By Allie Waxman

War Dog: A Soldier’s Best Friend Producers on Our Unbreakable Bonds With Canines

Dog lovers who understand the meaning of “man’s best friend,” War Dog executive producers Channing Tatum and Reid Carolin discuss the multipurpose special operations canines and the soldiers they work alongside.


After working on their first documentary for HBO, Earth Made of Glass, executive producers Channing Tatum and Reid Carolin were eager to find a new story to sink their teeth into. When a mutual friend introduced them to U.S. Army Ranger John Dixon, they knew they found their next project. “The story of John and Mika really broke our hearts,” Carolin explained about Dixon’s quest to adopt his canine partner after returning home. “Both Chan and I — and War Dog: A Soldier’s Best Friend director Deborah Scranton — are all serious dog lovers. Our dogs go everywhere with us, so it was natural for us to make a movie in this space.”

Working on the story, Tatum and Carolin’s eyes were opened to the world of multipurpose special operations canines. “As a kid growing up in the South, you fantasize what it is to be a soldier, and what war would be like,” Tatum recalled. “I knew dogs had been used in the military, but not to this extreme. They’re like superhumans.” Carolin was “shocked” by what the dogs were capable of even in the toughest of situations, noting, “The dog is the soldier that goes in first.”

“They’re working dogs,” expanded Tatum. “When they turn on their superhuman abilities and they can see in the dark and run faster and jump higher.”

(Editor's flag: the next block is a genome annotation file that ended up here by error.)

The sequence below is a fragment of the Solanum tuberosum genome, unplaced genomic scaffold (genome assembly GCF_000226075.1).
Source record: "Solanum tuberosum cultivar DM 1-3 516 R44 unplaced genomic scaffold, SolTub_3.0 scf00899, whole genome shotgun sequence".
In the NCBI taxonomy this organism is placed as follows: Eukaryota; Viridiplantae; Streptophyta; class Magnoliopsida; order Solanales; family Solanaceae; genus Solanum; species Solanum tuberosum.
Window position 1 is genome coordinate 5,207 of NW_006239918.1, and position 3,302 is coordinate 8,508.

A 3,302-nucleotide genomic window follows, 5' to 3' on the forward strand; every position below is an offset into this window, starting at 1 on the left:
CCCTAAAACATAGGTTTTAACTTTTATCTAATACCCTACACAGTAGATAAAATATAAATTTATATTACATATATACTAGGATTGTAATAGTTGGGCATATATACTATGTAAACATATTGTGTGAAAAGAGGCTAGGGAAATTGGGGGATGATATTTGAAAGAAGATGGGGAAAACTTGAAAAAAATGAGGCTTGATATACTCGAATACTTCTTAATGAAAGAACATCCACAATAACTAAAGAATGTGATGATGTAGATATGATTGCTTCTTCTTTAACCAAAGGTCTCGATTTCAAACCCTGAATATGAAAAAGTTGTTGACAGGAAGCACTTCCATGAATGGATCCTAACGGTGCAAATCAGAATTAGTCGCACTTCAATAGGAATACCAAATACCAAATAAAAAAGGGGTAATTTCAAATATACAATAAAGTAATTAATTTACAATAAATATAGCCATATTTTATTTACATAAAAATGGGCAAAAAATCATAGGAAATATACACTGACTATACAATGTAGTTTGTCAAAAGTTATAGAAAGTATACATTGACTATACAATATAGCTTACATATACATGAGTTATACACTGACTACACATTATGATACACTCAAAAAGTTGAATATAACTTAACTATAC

For Carolin, the bravery of the animals and their impressive skills “blew his mind”: “These animals, who are so full of love and compassion, are out there on the front lines doing these things on behalf of our country.”

“The thing about dogs is they’re not burdened by the mental constructs that get us into war and disagreements. So we project the best parts of ourselves on them,” he added. “They make us believe in themes of love and brotherhood and emotion that link us beyond species and gender and political belief. If we’ve done our jobs correctly, it means people will stop talking about them as dogs and start talking about them as soldiers.”

Through his own dog, Lulu, Tatum understands the inherent bond between man and dog. “It doesn’t matter what kind of mood I’m in, it doesn’t matter what’s going on, she’s just there,” he said about the deep connection they share. “I think there’s a sincerity in animals that as humans we almost don’t understand.”

He continued, “The bonds we can have, whether from human to human or human to animal, come from a really deep place. If we can have [that bond] with another species, we can have it with each other.”

War Dog: A Soldier’s Best Friend is available on HBO.